BUGS reveals the hidden value of urban gardens for wildlife

Garden

Chaffinch

The work of the Biodiversity in Urban Gardens studies has revolutionised the ecological understanding of what we now recognise as a key urban habitat... There can be few studies which can have practically single-handedly created a new ecological discipline, but this is certainly true of BUGS.

Dr Steve Head, Coordinator and Chief Executive, Wildlife Gardening Forum

The Biodiversity in Urban Gardens Project (BUGS) showed which garden features are best for biodiversity and which common recommendations for wildlife friendly gardens are most effective.

Many gardeners across Sheffield took part and showed enthusiasm for finding out which species live in their garden and why. Widespread media coverage evidenced a broader societal interest and two popular books by co-investigator Ken Thompson have taken science to keen gardeners.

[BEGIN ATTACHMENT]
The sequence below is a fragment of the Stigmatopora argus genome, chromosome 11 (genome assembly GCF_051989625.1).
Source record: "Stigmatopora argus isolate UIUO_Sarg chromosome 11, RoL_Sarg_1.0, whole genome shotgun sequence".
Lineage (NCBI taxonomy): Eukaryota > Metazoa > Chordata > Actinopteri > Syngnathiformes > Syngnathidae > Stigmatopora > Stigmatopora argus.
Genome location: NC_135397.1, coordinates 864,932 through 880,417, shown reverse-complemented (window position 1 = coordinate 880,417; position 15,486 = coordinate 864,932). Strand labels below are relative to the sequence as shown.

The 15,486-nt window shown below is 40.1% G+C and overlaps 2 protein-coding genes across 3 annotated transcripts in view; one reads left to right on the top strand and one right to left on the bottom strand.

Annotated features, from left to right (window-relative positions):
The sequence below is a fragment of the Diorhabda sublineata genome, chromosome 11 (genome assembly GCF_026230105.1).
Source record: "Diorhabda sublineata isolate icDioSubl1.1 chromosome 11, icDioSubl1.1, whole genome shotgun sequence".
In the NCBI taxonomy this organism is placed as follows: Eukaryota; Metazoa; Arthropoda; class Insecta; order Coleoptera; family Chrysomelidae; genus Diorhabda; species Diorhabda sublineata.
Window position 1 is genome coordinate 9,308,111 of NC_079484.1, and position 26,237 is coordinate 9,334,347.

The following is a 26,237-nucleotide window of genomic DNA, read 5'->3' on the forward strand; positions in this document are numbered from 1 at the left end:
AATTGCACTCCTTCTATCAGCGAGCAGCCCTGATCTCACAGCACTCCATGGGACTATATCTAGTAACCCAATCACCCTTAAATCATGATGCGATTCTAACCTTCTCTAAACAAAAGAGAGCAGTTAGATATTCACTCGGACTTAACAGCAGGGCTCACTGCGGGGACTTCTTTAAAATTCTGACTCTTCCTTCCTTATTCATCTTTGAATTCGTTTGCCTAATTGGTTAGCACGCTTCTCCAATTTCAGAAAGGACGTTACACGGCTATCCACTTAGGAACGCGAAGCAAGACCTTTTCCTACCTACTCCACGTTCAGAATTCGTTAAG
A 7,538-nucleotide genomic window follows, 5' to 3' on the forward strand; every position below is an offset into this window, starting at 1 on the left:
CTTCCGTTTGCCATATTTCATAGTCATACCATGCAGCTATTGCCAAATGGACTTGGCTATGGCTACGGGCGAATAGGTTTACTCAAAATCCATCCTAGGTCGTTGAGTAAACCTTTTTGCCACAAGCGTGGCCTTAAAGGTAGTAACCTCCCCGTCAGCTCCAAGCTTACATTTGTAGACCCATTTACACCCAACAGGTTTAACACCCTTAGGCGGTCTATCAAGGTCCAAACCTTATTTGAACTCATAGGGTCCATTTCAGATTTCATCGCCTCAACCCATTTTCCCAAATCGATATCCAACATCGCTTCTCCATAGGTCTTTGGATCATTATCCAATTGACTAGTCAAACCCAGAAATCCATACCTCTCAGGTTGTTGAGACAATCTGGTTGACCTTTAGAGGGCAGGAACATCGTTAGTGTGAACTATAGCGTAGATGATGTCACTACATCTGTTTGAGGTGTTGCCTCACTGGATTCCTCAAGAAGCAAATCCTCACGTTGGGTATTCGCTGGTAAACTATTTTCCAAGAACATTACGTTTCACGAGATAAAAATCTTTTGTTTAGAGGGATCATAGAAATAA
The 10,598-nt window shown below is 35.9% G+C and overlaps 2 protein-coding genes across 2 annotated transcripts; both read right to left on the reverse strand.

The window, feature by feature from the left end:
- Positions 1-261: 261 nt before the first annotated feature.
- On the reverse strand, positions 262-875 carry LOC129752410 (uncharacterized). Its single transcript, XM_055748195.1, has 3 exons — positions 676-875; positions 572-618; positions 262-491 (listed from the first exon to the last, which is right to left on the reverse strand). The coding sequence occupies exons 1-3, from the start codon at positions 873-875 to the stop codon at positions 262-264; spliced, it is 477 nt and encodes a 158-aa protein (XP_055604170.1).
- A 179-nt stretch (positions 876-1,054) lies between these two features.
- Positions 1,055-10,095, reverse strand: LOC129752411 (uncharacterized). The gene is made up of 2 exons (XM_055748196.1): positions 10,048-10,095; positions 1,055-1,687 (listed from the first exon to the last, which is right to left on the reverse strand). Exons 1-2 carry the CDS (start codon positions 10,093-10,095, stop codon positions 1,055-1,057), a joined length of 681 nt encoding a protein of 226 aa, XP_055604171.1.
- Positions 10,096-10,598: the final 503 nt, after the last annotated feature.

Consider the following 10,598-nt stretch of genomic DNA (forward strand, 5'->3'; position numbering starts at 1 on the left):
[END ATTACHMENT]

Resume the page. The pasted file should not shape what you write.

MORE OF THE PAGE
BUGS showed the potential of gardens to improve urban biodiversity, capturing the interest of the policy community. A follow-on project was funded by Natural England, the Countryside Council for Wales, Environment and Heritage Service, Scotland and Northern Ireland Forum for Environmental Research and the Department for Environment, Food and Rural Affairs.

This work has inspired research projects and campaigns at the Royal Horticultural Society and informed Local Biodiversity Action Plans.